When the civil war ended, African Americans felt the need for representation and acquisition of democratic rights in America. As a result of this thirst, they came up with political movements that pushed for reforms in terms of democracy and representation in decision making in America. The first movement was the African-American civil rights movement(1865-1869) which was mainly aimed at ending racial segregation against African-Americans, The establishment of electoral power and the improvement of education for black Americans. The newly formed federal government tried to integrate the freedmen as citizens in the society but their quest for electoral power was bashed in 1896 after the supreme court ruled a landmark upholding that declared” negroes separate but equal” . The three reconstruction amendments: the thirteenth amendment that outlawed slavery, the fourteenth amendment that guaranteed equal rights for all and citizenship for blacks and the fifteenth amendment that prevented race from being a reason for disfranchisement. Black men in the south acquired their right to vote in 1867 which they later lost in 1897. Black people formed factions such the black and tan faction of 1888. In the South, black people slowly encroached on the republican leadership posts with the intention of seeking independence and political power. They were joined by the poor white farmers in the south during the Agrarian revolution and through their coalition got the state legislator and governor seats simultaneously. The white democrats held white supremacy campaigns which gradually sent the republicans out of office. Black Americans finally got their right to vote in 1965 after a long struggle.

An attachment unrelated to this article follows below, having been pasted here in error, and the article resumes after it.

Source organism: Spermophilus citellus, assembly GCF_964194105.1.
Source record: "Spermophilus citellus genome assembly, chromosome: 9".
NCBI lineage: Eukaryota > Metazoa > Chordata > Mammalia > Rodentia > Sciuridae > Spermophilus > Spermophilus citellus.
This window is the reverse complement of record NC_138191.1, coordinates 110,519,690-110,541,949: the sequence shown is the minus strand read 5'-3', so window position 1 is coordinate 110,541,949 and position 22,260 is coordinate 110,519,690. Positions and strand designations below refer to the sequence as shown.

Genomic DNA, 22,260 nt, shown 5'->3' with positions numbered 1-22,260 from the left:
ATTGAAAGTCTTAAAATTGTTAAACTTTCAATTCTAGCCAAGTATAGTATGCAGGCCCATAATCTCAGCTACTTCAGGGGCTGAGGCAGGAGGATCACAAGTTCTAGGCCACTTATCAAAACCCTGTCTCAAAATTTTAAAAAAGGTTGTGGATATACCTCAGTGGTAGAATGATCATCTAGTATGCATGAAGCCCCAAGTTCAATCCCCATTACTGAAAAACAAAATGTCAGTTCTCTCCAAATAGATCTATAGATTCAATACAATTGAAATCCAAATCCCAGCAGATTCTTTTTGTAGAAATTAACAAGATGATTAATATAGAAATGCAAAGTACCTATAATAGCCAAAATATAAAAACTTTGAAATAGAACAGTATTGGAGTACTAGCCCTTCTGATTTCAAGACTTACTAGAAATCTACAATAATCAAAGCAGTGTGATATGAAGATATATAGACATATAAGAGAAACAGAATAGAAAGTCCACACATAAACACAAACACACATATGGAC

As a prospective businessperson of African-American descent, an understanding of the African-American history puts current issues in perspective and gives a student motivation to impact positive change in their specific areas of study. It also enables one to realize the privileges that African-Americans have acquired over time making them appreciate them more( Tisby 2018). This knowledge could help in the promotion and appreciation of diversity in all areas of interaction.


In conclusion, the struggle for equality and democracy for the African- American was long and strenuous. However, racism and inferior treatment is still an issue that bothers the black American. With this understanding, we can deal with diversity all around us, harmoniously regardless of race, culture, religion or ethnicity.


Shultz M. Kevin ,US History Since 1865(student edition),HIS5: Vol 2,Boston Cengage

Civil war Journeys :The Lost Cause, Retrieved from

The Mississippi Black Code. Retrieved from

Black testimony on the aftermath of enslavement: Report of the Joint Committee on Reconstruction. Retrieved from

Tisby Jemar, Five Reasons you Should Celebrate Black History Month, Copyright 2018

Duby Christine Rachel, The Myth of Lost Cause and Tennessee Textbooks 1889-2002, Copyright 2005 East Tennessee State University.

Cox L. Karen, The Whole Point of Confederate Monuments is to Celebrate White Supremacy, Copyright 2017, The Washington Post: Democracy Dies in Darkness.

Bucher S. Gregory, Romanticism of the “lost cause” Copyright 2017, First Things .